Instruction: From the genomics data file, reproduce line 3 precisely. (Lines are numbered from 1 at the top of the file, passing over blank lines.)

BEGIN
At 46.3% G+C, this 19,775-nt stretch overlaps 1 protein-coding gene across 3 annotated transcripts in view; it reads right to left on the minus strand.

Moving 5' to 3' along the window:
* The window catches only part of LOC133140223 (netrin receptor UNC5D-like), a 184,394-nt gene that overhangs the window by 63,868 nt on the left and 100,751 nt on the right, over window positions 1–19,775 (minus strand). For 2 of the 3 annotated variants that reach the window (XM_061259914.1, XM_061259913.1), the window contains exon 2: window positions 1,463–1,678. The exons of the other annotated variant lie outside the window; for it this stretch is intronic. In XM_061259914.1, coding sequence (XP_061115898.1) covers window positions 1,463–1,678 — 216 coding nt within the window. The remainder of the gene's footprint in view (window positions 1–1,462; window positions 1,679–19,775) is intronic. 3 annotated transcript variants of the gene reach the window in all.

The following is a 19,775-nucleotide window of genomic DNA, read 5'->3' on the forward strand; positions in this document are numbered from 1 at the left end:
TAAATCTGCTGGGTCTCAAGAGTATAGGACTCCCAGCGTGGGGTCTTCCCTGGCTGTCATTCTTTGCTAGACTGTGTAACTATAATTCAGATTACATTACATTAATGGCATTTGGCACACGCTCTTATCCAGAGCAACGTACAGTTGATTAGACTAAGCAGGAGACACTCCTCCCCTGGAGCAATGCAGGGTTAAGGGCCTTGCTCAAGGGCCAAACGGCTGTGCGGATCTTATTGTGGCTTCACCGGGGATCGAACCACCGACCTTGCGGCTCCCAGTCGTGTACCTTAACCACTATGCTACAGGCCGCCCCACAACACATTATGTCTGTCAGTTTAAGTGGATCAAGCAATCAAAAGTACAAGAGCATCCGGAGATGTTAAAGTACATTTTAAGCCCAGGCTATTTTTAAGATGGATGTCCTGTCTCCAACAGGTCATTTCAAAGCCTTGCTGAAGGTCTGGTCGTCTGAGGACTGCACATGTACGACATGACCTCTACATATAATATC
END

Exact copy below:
* The window catches only part of LOC133140223 (netrin receptor UNC5D-like), a 184,394-nt gene that overhangs the window by 63,868 nt on the left and 100,751 nt on the right, over window positions 1–19,775 (minus strand). For 2 of the 3 annotated variants that reach the window (XM_061259914.1, XM_061259913.1), the window contains exon 2: window positions 1,463–1,678. The exons of the other annotated variant lie outside the window; for it this stretch is intronic. In XM_061259914.1, coding sequence (XP_061115898.1) covers window positions 1,463–1,678 — 216 coding nt within the window. The remainder of the gene's footprint in view (window positions 1–1,462; window positions 1,679–19,775) is intronic. 3 annotated transcript variants of the gene reach the window in all.